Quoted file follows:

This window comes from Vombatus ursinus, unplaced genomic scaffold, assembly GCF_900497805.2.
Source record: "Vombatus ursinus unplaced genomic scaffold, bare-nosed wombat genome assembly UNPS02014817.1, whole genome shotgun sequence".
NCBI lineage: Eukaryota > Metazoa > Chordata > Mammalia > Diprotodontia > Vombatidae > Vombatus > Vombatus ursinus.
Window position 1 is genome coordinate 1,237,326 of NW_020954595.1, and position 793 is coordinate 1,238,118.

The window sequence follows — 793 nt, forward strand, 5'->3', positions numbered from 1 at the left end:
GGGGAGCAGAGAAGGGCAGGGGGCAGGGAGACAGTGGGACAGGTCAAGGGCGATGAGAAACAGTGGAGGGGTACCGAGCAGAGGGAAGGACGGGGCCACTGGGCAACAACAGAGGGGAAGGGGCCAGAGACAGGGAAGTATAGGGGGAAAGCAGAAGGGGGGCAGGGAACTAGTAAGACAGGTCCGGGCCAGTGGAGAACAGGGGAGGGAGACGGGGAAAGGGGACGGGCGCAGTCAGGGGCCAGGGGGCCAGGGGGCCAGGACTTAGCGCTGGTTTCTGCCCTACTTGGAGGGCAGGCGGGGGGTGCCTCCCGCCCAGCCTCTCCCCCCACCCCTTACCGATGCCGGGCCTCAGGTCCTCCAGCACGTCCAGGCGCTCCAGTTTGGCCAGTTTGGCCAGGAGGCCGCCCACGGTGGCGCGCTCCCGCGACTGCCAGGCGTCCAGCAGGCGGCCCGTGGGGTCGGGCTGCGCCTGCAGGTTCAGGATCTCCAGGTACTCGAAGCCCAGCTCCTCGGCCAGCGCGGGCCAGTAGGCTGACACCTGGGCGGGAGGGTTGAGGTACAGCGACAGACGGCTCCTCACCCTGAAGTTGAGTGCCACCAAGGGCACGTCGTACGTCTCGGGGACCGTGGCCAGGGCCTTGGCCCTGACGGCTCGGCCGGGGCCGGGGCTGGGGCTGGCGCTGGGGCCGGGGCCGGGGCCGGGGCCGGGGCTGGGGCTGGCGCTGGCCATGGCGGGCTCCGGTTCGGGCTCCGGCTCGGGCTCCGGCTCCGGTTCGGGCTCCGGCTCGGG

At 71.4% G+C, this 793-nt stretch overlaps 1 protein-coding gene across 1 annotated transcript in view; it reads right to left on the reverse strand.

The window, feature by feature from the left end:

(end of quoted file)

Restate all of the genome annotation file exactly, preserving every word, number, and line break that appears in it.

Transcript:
This window comes from Vombatus ursinus, unplaced genomic scaffold, assembly GCF_900497805.2.
Source record: "Vombatus ursinus unplaced genomic scaffold, bare-nosed wombat genome assembly UNPS02014817.1, whole genome shotgun sequence".
NCBI lineage: Eukaryota > Metazoa > Chordata > Mammalia > Diprotodontia > Vombatidae > Vombatus > Vombatus ursinus.
Window position 1 is genome coordinate 1,237,326 of NW_020954595.1, and position 793 is coordinate 1,238,118.

The window sequence follows — 793 nt, forward strand, 5'->3', positions numbered from 1 at the left end:
GGGGAGCAGAGAAGGGCAGGGGGCAGGGAGACAGTGGGACAGGTCAAGGGCGATGAGAAACAGTGGAGGGGTACCGAGCAGAGGGAAGGACGGGGCCACTGGGCAACAACAGAGGGGAAGGGGCCAGAGACAGGGAAGTATAGGGGGAAAGCAGAAGGGGGGCAGGGAACTAGTAAGACAGGTCCGGGCCAGTGGAGAACAGGGGAGGGAGACGGGGAAAGGGGACGGGCGCAGTCAGGGGCCAGGGGGCCAGGGGGCCAGGACTTAGCGCTGGTTTCTGCCCTACTTGGAGGGCAGGCGGGGGGTGCCTCCCGCCCAGCCTCTCCCCCCACCCCTTACCGATGCCGGGCCTCAGGTCCTCCAGCACGTCCAGGCGCTCCAGTTTGGCCAGTTTGGCCAGGAGGCCGCCCACGGTGGCGCGCTCCCGCGACTGCCAGGCGTCCAGCAGGCGGCCCGTGGGGTCGGGCTGCGCCTGCAGGTTCAGGATCTCCAGGTACTCGAAGCCCAGCTCCTCGGCCAGCGCGGGCCAGTAGGCTGACACCTGGGCGGGAGGGTTGAGGTACAGCGACAGACGGCTCCTCACCCTGAAGTTGAGTGCCACCAAGGGCACGTCGTACGTCTCGGGGACCGTGGCCAGGGCCTTGGCCCTGACGGCTCGGCCGGGGCCGGGGCTGGGGCTGGCGCTGGGGCCGGGGCCGGGGCCGGGGCCGGGGCTGGGGCTGGCGCTGGCCATGGCGGGCTCCGGTTCGGGCTCCGGCTCGGGCTCCGGCTCCGGTTCGGGCTCCGGCTCGGG

At 71.4% G+C, this 793-nt stretch overlaps 1 protein-coding gene across 1 annotated transcript in view; it reads right to left on the reverse strand.

The window, feature by feature from the left end: